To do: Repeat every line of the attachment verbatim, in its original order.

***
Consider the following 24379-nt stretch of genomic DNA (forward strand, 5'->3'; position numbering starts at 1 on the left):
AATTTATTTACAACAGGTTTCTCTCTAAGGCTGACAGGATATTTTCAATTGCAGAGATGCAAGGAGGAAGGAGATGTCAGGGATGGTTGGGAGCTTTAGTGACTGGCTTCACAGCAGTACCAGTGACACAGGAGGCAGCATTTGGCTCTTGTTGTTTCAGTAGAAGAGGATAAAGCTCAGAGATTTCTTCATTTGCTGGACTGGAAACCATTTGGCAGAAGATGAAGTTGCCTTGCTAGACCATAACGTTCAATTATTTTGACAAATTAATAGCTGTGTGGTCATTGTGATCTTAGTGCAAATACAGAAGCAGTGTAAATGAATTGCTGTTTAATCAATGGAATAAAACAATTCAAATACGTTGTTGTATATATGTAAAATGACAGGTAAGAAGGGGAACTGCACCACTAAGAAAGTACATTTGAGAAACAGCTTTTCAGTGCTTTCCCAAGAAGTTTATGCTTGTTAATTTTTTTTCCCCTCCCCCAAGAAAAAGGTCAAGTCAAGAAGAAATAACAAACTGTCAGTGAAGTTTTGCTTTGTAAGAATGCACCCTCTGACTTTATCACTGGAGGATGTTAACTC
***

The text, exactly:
Consider the following 24379-nt stretch of genomic DNA (forward strand, 5'->3'; position numbering starts at 1 on the left):
AATTTATTTACAACAGGTTTCTCTCTAAGGCTGACAGGATATTTTCAATTGCAGAGATGCAAGGAGGAAGGAGATGTCAGGGATGGTTGGGAGCTTTAGTGACTGGCTTCACAGCAGTACCAGTGACACAGGAGGCAGCATTTGGCTCTTGTTGTTTCAGTAGAAGAGGATAAAGCTCAGAGATTTCTTCATTTGCTGGACTGGAAACCATTTGGCAGAAGATGAAGTTGCCTTGCTAGACCATAACGTTCAATTATTTTGACAAATTAATAGCTGTGTGGTCATTGTGATCTTAGTGCAAATACAGAAGCAGTGTAAATGAATTGCTGTTTAATCAATGGAATAAAACAATTCAAATACGTTGTTGTATATATGTAAAATGACAGGTAAGAAGGGGAACTGCACCACTAAGAAAGTACATTTGAGAAACAGCTTTTCAGTGCTTTCCCAAGAAGTTTATGCTTGTTAATTTTTTTTCCCCTCCCCCAAGAAAAAGGTCAAGTCAAGAAGAAATAACAAACTGTCAGTGAAGTTTTGCTTTGTAAGAATGCACCCTCTGACTTTATCACTGGAGGATGTTAACTC